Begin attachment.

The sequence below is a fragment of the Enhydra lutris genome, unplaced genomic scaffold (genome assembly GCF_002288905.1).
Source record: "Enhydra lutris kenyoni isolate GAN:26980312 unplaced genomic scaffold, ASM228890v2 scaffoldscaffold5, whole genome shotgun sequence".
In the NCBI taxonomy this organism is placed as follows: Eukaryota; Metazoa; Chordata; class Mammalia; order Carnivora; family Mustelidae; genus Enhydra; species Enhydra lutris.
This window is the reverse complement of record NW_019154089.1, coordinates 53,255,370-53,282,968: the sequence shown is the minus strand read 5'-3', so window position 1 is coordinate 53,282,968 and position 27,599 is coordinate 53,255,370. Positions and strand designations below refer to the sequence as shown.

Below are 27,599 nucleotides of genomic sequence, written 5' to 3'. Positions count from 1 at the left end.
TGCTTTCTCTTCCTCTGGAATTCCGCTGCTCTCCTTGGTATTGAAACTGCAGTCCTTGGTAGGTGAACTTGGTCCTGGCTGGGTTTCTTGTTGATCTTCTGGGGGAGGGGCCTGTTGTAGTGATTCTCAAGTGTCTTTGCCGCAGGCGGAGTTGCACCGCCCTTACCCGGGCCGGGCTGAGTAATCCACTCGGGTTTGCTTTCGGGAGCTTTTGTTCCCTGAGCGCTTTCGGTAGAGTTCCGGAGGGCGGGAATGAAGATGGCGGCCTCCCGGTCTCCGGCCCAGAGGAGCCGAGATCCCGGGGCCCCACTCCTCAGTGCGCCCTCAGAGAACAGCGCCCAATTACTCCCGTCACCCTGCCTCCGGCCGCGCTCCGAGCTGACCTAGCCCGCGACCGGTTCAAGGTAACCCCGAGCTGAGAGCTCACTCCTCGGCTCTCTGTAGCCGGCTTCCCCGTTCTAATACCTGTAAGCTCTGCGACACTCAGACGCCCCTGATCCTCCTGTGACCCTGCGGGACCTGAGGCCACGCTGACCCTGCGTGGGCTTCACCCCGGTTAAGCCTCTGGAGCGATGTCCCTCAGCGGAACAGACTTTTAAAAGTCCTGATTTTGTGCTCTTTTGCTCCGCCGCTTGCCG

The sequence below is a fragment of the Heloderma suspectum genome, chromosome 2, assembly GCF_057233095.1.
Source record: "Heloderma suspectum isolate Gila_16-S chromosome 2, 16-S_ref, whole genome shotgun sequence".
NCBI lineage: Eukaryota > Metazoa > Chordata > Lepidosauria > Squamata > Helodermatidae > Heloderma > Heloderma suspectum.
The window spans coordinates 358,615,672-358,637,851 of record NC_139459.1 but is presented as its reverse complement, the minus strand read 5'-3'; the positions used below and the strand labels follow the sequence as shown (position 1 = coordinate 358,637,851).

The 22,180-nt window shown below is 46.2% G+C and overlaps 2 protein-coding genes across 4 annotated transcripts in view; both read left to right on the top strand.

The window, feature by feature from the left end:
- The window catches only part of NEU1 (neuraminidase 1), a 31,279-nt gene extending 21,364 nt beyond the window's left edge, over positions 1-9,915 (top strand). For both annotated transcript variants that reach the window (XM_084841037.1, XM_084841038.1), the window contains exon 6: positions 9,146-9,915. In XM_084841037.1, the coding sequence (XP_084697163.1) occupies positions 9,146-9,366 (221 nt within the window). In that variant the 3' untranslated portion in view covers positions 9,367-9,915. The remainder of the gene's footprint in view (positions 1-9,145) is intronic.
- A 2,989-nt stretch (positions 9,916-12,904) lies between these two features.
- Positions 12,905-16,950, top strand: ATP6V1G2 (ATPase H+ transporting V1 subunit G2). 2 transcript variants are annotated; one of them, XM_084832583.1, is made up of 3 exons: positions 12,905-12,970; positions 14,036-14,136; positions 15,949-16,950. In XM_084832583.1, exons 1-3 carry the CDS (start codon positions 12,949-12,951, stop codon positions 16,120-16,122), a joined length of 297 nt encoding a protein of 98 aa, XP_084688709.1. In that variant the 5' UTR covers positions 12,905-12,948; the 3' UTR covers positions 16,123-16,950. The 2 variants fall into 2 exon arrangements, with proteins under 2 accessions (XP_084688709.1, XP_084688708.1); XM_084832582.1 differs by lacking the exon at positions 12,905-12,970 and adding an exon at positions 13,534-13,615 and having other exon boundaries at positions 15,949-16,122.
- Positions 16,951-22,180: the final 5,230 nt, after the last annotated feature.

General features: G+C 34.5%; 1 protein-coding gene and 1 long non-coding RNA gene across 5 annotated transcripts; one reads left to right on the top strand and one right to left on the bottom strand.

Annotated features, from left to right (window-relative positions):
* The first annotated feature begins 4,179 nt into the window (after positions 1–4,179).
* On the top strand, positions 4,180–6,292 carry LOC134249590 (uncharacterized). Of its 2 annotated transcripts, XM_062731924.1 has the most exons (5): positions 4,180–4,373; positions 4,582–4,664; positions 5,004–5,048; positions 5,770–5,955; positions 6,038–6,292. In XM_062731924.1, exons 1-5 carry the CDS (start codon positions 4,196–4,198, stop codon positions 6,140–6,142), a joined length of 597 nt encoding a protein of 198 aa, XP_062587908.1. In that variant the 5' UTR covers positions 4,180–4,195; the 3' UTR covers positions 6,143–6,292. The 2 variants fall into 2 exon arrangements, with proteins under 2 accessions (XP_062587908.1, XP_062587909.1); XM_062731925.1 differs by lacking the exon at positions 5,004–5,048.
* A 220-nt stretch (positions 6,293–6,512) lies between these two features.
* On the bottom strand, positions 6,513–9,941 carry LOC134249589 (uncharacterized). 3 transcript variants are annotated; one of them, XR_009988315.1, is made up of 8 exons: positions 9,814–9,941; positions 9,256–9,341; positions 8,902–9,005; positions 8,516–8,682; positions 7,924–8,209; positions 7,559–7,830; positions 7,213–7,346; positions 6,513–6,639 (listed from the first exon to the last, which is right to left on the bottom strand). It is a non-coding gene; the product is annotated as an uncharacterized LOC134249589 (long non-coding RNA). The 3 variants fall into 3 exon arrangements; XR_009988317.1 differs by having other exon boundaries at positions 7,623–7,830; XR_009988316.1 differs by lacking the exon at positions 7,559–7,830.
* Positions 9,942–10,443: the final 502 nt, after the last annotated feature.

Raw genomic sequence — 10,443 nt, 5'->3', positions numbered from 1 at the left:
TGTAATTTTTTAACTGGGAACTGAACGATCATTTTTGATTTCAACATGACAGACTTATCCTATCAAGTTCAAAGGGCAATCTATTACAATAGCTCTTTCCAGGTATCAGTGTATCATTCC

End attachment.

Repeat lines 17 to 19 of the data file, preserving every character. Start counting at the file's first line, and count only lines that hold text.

General features: G+C 34.5%; 1 protein-coding gene and 1 long non-coding RNA gene across 5 annotated transcripts; one reads left to right on the top strand and one right to left on the bottom strand.

Annotated features, from left to right (window-relative positions):
* The first annotated feature begins 4,179 nt into the window (after positions 1–4,179).